You know how sometimes you try a new sport and you’re really good at it right away without having to spend years honing the craft.
Yeah, doesn’t sound familiar to me either.
Anyway, in another installment of the “trying new things and getting my ass kicked” saga, I competed in the OSCR 50k nordic ski race this past weekend.
The OSCR (originally an acronym for Ovando to Seeley Citizen’s Race) is now a loop course on the Seeley Lake nordic trails. It is widely known as a very difficult course, which contains roughly a zillion feet of climbing. The race is also sponsored by the Trail Head, where I work as a ski mechanic, so why would I not do it, right?
For those readers who have not had the chance to get out and try skate skiing, I won’t beat around the bush: it’s really hard. Also, technique is really important, as is properly cared for and well-tuned equipment.
I was okay in the latter department (as much as entry level rental gear can be well cared-for; at least I had good wax and base structure), but I could certainly use some work in the former. Having been classic and alpine skiing since before I can remember, I am at least comfortable on two long skinny things, but skating is its own game, and as of race day, I had been on skate skis exactly six times in my life. Knowing full well that my technique was going to be a limiting factor, and the icy conditions that greeted us that morning wouldn’t help matters any, I lined up on the outside in the third row at the start.
After some minor trouble getting into the groove of things at the start, I settled in somewhere in the back half of the mid-pack and resolved to be patient, finding a rhythm and sticking to it.
The patience lasted about 20 minutes. Then I awkwardly started picking my way through the field. About 40 minutes in, I found myself surrounded by people I knew, and I knew they were pretty strong skiers. Once again, I resolved to settle in and be patient. After all, I knew this race would take somewhere in the ballpark of three hours.
I held on until the top of the main climb, maybe halfway through the course? Then there was a flat section and…ZOOM! First Kellie took off, then Heidi and Randy blitzed past me and disappeared in the winding corners ahead. Just like that, I was alone. I pushed through a series of false flats, saw the one and only Alden Wright classic skiing the course in the opposite direction (he plays by his own rules), and got ready for a nice, quick descent.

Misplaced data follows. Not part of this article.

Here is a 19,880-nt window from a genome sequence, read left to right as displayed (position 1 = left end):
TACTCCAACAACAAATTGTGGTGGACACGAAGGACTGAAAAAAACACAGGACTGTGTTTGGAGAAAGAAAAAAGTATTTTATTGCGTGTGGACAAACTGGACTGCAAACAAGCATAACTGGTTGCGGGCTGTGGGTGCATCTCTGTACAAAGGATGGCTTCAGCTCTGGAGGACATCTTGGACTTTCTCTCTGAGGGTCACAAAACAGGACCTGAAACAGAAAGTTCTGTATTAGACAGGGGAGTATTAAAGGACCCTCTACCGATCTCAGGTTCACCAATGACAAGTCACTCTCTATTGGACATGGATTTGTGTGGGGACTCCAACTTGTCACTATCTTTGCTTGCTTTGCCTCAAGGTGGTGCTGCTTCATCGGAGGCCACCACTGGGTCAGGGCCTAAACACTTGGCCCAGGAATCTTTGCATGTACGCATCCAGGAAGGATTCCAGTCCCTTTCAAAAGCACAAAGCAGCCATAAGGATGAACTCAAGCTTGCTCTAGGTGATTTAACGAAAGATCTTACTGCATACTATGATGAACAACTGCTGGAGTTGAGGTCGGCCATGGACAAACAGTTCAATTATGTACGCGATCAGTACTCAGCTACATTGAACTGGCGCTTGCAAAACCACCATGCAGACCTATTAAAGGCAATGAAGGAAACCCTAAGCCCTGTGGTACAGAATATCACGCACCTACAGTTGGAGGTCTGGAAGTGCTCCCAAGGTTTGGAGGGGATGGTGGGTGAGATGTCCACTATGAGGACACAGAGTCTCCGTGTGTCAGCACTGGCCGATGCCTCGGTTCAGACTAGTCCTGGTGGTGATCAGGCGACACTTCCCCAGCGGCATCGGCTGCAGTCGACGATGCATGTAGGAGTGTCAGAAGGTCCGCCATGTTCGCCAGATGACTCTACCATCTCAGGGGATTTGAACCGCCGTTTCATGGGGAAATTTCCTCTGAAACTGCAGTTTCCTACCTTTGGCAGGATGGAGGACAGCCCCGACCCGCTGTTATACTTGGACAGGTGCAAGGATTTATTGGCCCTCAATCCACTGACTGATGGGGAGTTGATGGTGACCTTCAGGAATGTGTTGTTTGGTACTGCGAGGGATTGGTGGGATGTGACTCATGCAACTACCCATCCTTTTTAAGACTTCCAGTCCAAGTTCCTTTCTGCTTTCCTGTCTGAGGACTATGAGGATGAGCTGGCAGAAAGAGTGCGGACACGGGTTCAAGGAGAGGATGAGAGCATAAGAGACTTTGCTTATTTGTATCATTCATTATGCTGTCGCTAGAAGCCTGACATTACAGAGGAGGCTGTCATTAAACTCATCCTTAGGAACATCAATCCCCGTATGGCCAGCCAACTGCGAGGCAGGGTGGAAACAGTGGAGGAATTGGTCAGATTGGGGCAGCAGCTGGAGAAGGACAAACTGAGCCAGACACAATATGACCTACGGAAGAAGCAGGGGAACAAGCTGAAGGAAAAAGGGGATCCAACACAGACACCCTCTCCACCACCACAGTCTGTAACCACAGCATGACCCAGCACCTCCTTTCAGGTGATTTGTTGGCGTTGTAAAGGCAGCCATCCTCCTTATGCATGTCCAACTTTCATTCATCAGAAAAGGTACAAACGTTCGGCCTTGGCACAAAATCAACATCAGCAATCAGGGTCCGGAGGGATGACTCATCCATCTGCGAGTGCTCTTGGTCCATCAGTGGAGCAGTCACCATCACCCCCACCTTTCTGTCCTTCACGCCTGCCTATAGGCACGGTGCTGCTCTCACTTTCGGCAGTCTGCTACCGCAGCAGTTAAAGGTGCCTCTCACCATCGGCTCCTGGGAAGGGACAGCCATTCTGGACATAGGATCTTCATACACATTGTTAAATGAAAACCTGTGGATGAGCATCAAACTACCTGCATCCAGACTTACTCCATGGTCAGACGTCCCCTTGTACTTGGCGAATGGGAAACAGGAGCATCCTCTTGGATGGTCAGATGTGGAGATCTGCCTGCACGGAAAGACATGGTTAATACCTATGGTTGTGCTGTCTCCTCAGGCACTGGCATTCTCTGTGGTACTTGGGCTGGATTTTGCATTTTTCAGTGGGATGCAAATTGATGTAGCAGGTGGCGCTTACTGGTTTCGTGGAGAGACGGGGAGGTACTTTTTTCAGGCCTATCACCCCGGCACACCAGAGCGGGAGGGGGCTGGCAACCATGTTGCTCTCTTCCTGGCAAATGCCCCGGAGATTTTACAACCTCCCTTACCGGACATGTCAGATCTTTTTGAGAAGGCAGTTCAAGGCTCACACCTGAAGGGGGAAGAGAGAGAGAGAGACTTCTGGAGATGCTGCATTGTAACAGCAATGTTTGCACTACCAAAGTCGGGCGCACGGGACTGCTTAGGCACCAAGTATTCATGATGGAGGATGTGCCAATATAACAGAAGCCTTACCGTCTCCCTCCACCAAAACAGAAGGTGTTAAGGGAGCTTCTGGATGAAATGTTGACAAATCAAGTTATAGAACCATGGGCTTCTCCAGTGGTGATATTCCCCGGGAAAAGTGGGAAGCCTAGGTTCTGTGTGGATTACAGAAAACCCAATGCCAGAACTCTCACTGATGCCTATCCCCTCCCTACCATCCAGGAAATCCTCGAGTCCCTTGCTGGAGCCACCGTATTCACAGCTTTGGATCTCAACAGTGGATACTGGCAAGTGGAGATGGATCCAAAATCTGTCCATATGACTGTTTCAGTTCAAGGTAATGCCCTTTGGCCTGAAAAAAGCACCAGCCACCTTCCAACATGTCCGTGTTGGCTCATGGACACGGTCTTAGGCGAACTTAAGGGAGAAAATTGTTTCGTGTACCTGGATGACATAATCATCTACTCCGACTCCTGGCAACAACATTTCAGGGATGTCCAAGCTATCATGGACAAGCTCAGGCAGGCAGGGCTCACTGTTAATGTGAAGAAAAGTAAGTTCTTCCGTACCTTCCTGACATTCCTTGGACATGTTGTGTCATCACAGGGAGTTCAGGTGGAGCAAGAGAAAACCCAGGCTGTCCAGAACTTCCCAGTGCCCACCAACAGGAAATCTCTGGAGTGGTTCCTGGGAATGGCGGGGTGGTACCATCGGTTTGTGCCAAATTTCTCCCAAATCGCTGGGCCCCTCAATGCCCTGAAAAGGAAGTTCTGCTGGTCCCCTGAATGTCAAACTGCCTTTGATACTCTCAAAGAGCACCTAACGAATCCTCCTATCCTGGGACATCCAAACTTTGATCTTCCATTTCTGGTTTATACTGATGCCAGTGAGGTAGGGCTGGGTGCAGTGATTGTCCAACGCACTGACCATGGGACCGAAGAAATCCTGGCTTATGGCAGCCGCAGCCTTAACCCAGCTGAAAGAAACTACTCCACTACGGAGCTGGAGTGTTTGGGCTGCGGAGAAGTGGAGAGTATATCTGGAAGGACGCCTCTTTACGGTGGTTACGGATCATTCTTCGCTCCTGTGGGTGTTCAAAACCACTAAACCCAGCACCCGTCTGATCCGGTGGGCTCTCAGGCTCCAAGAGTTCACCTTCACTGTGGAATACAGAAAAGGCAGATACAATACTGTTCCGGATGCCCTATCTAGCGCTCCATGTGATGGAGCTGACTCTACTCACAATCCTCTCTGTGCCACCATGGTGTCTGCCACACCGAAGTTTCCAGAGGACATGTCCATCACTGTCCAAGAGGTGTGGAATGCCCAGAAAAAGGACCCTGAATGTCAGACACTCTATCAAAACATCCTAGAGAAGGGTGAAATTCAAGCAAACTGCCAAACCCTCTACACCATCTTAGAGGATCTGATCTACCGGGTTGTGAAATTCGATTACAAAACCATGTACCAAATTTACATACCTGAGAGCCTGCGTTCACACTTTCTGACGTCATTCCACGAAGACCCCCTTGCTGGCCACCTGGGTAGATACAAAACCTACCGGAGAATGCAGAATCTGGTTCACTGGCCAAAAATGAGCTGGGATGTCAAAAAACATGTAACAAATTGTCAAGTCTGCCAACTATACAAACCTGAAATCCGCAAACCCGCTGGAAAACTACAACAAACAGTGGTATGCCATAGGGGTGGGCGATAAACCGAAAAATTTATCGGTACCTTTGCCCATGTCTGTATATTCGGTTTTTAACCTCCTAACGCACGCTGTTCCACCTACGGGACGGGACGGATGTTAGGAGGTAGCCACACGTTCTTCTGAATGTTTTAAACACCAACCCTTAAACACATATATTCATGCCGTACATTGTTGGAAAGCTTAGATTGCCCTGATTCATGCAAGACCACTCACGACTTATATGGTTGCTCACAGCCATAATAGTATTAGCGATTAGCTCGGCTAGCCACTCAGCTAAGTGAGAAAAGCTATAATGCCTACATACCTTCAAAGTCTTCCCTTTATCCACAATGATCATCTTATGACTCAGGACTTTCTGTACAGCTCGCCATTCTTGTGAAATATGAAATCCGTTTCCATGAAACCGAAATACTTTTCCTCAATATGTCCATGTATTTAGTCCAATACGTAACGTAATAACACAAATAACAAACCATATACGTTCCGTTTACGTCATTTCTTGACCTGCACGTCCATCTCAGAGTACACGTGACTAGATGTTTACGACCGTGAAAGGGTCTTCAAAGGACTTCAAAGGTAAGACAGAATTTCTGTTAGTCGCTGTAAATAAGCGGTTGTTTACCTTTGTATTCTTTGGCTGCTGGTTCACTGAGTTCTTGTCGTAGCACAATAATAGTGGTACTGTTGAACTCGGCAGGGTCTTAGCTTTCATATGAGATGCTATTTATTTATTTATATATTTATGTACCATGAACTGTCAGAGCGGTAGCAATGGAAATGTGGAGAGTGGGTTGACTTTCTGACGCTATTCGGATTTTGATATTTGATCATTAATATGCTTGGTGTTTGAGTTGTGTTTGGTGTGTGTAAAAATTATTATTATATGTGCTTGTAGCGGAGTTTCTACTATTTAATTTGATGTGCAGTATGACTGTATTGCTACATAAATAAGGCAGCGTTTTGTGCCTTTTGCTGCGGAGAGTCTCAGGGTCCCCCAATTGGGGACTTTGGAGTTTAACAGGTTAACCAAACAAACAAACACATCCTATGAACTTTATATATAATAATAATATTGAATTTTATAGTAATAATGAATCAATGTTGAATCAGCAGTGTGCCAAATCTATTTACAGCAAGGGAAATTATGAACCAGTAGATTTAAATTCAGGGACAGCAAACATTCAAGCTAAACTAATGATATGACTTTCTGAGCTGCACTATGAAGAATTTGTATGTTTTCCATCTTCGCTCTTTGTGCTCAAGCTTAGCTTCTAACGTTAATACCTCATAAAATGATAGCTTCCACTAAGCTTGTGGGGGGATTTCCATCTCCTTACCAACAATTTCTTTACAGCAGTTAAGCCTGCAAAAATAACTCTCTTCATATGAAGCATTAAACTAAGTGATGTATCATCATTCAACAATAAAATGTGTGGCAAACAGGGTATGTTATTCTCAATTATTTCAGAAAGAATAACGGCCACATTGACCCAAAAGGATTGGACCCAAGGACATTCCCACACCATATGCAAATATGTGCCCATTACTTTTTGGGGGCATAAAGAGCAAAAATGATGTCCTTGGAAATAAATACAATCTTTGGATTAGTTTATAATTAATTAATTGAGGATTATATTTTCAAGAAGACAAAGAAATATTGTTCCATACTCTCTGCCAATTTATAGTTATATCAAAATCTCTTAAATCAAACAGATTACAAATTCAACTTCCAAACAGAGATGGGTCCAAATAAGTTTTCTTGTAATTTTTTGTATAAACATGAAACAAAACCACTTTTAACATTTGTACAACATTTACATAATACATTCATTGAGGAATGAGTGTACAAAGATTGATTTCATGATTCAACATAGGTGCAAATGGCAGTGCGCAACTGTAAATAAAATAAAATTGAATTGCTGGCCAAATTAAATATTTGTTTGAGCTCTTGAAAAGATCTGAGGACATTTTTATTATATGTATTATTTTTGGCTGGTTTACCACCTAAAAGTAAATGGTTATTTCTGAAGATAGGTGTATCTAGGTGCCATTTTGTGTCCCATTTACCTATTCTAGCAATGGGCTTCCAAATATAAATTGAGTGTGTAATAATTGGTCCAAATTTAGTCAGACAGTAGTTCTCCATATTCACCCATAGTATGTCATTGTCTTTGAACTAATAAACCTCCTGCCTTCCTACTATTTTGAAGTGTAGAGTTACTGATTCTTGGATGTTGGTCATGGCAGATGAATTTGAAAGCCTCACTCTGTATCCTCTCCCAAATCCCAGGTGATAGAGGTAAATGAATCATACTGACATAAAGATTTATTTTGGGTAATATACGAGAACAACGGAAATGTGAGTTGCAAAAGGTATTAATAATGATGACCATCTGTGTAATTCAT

Despite the icy conditions, the descent was not too bad. The only problem was that when I tried to go into a tuck, my back politely informed me that that was not such a good idea. I settled for a weak little half-tuck, standing up every once in a while to shake things out. Nearing the bottom, I saw the legend that is Randy Beckner come back into sight in front of me. Randy is not only a former OSCR champion, but also put me in my place at my first bike race in 2010, dropping me like a hot potato with a quarter mile to go at the Cow Country Classic.
I caught up to Randy at the final aid station, and we took turns taking pulls for a while on a fast flat section, until I got a little too exuberant, caught my outside edge in a snowmobile track, and did a sweet front-flip-somersault-thingy that hurt my shoulder a little, but hurt my ego a lot more. Anyway, with about 8k left to go, I had to make up ground quick, so I got after it and managed to catch Randy again within less than one kilometer of the finish. Once again though, my lack of any finishing kick whatsoever became a bit of a problem, and he beat me to the line.
Final result: 2 hours, 48 minutes, 22 seconds
I was 18th in the men’s field, and 20th overall.
It was a good way to spend a Saturday. I think I’ll do some more drills and give it another try sometime.